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printing-turkey

3D printing turkey at Cornell University.

Today on Food Makers, a Google+ hangout on air at 2pm PST/5Pm EST, I’ll be exploring the how and why of 3D printed food with three luminaries in the field: avant garde chef Homaro Cantu of Moto restaurant in Chicago, Jeffrey Lipton from Cornell University’s Fab@Home, and Andracs Forgacs of Modern Meadow, a biotech firm developing the technology to print raw meat grown from animal cells–petri dish meat if you will.

Is 3D printed food the future? Would anyone want to eat it if was? Tune in right here to find out. If you can’t make it to the live broadcast, check out the archived video on our YouTube page at here.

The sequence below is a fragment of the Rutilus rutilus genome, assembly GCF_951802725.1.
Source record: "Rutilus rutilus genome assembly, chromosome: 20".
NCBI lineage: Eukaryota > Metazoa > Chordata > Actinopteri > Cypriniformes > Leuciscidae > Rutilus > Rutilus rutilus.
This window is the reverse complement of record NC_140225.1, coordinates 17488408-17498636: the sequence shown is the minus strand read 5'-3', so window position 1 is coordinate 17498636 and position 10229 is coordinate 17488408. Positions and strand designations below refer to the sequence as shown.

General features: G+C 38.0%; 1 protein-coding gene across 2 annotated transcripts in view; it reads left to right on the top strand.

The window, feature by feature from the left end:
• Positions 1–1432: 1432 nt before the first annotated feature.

Stett Holbrook

Stett is a senior editor at MAKE with abiding interest in food and drink, bicycles, woodworking, and environmentally sound human enterprises. He is the father of two young makers.

He is also the co-creator of Food Forward, a documentary TV series for PBS about the innovators and pioneers changing our food system.

Contact Stett with tips and story ideas on:

*Food
*Sustainable/green design
*Science
*Young Makers
*Action sports


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Comments

  1. Charles Haase says:

    I don’t think your “right here” link is pointing to the right page for the hangout.

  2. Shizz says:

    shark, jumped!

  3. Jerry Tremble says:

    Isn’t that how McDonald’s makes Chicken McNuggets?

  4. Steven says:

    I eat 3d printed foods all the time. Spritz cookies are made by 3d printing a single layer. Many meringues are 3d printed using a oastry bag and star tip. Anfd then there is my favorite – decorator icing on cakes!